The Summer Of ’96: A High Point For Hip-Hop–Or The End Of The Golden Era?

Summer Of '96

There’s a bit that opens Stakes Is High, perfectly encapsulating the hand-off of hip-hop’s torch, generation to generation:

“When I first heard Criminal Minded…”

It’s the nostalgic glow of something truly monumental seeping into the light of a new day. Not necessarily replacing it, but reinforcing it. Making it whole in a way that was impossible without the appropriate context. This summer, we celebrate 20 laps around the sun for not one, two, three or four classic albums, but five. Which begs the question, what was in the water back in ’96? And was it the end of what we now consider to be the “Golden Era”?

Experts that have studied this culture and its trajectory far longer than I’ve been alive typically put hip-hop’s adolescence at a staggering 14-year-long stretch, commencing with Run DMC’s breakthrough and capping off right around the meat of Jay Z’s climb to fully-established mogul status at the turn of the century, providing an entirely new model of what was even possible for a hip-hop artist at the time. But for my money, sonically, and perhaps even culturally, the beginning of the end for what is considered to be the “Golden Era” falls on June 25th, 1996, twenty years to the day since Reasonable Doubt was released.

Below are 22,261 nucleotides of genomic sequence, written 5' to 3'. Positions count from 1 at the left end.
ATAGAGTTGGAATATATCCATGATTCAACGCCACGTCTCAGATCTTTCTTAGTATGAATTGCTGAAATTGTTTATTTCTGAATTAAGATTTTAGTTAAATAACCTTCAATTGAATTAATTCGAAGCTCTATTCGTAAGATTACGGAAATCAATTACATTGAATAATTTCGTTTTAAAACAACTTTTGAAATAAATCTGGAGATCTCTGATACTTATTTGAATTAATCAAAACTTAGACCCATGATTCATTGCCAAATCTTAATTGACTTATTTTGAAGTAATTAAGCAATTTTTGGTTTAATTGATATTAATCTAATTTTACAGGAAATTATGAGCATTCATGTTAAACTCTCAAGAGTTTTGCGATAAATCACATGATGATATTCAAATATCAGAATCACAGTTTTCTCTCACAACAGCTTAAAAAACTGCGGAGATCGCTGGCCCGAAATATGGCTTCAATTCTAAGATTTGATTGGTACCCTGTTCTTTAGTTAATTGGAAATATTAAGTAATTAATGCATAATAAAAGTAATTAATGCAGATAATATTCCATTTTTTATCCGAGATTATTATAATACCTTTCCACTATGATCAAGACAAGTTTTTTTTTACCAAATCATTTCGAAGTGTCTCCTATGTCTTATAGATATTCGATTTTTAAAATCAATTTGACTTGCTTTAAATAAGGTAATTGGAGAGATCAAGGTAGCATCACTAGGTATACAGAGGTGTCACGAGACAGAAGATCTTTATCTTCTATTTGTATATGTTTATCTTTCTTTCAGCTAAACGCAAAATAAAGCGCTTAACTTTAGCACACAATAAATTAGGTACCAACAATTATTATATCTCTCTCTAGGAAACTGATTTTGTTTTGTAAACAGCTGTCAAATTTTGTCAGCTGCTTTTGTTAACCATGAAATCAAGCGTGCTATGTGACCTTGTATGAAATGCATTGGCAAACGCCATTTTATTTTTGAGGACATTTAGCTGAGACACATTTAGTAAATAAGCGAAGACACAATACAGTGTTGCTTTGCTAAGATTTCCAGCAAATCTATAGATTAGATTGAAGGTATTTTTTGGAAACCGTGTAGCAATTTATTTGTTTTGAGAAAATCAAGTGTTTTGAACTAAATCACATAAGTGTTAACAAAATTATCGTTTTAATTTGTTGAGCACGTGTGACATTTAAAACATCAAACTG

A week later, De La Souls junior record Stakes Is High would land and remind us just how far we’ve come since KRS-One & Scott La Rock dropped their ’87 opus. That same day, Nas released his sophomore album It Was Written, no slump in sight, though it arrived to mixed reviews. But let’s be honest here, it’s hard to stack anything up against Nasir’s debut, widely considered to be one of the single greatest albums ever assembled, regardless of genre.

It Was Written’s reception, however, speaks volumes to my point. That there is and always will be a reactionary pulse to hip-hop; one that jumps to digital when organix are getting played out, one that jumps to live drums when the MPC’s palette is getting too rigid. It’s the push and pull of all musical eras, really. It’s within these same parameters that we evaluate most bodies of music, hoping for more of the same when the prior has been good to us, pushing for something new when the well seems to be running dry.

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